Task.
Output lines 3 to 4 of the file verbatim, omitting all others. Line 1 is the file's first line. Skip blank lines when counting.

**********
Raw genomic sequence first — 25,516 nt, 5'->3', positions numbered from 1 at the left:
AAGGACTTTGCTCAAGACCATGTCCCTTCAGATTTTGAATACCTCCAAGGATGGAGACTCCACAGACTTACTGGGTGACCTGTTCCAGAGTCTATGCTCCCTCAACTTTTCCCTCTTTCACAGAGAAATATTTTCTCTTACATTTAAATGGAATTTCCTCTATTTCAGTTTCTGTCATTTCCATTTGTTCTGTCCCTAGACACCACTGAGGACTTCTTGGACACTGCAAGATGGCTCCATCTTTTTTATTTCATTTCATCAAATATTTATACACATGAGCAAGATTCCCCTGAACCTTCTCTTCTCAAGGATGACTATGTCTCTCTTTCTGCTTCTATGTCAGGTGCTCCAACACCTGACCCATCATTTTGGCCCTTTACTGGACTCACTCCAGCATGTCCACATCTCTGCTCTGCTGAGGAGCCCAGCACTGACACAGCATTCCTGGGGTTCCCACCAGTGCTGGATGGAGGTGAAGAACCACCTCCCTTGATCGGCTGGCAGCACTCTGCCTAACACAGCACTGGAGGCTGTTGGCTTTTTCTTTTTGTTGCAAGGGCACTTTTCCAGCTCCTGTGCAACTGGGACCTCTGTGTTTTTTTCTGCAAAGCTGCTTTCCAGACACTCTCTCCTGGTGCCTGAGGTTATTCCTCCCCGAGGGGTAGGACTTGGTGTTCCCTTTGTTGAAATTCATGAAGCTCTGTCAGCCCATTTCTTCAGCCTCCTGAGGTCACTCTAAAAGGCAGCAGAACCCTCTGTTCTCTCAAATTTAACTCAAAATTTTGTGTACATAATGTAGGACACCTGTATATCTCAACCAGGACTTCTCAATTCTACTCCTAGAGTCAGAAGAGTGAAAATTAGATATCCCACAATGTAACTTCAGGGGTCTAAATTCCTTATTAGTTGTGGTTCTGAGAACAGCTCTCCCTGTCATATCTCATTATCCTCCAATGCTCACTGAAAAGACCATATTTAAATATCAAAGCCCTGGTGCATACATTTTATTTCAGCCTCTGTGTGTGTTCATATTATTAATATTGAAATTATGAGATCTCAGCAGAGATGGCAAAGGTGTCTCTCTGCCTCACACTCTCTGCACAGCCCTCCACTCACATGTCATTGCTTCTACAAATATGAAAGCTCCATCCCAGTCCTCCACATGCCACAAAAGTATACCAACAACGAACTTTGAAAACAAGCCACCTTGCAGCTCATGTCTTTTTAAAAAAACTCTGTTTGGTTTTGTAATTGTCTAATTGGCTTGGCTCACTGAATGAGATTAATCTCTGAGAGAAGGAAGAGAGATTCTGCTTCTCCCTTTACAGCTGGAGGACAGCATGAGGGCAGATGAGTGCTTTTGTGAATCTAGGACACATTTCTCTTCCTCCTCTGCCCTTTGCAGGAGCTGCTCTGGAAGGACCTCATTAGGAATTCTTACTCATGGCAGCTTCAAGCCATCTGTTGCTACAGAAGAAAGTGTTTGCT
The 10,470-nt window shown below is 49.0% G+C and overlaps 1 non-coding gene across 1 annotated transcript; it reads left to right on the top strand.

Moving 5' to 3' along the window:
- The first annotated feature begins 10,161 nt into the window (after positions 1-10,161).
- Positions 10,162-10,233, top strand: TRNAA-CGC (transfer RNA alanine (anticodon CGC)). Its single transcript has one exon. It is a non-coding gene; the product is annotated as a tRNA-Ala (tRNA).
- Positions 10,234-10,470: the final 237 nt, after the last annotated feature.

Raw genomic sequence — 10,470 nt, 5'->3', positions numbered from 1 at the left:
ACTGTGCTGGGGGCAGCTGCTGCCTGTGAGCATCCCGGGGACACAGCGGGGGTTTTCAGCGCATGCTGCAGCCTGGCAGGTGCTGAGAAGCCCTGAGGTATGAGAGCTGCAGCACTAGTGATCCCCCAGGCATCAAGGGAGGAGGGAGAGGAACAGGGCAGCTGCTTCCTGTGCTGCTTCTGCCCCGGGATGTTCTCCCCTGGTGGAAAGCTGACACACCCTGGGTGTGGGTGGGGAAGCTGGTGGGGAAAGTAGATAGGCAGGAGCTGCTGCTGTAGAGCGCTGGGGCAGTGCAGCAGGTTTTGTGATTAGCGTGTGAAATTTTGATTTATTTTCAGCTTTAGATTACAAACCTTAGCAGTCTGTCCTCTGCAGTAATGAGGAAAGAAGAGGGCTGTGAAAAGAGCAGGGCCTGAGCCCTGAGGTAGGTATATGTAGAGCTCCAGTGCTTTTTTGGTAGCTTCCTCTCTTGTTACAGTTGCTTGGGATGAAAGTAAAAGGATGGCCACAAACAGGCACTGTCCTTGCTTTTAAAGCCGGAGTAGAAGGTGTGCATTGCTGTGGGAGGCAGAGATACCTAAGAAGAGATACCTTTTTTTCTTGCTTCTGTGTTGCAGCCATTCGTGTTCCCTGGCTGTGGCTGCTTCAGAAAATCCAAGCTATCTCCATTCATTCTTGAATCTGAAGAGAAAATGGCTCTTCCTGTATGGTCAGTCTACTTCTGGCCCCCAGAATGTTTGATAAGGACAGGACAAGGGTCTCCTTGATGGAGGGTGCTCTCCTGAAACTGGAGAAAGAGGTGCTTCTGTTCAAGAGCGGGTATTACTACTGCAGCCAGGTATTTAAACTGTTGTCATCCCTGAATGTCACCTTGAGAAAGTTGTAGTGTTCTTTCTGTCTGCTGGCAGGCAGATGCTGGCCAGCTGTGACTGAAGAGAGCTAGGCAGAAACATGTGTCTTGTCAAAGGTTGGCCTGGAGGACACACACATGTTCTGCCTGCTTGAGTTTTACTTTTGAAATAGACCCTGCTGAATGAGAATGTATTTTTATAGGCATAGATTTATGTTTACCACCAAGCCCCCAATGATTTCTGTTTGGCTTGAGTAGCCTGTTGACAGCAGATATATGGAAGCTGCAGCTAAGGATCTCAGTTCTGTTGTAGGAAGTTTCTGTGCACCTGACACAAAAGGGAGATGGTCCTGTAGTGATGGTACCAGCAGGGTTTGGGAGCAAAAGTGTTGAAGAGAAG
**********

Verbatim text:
The 10,470-nt window shown below is 49.0% G+C and overlaps 1 non-coding gene across 1 annotated transcript; it reads left to right on the top strand.

Moving 5' to 3' along the window: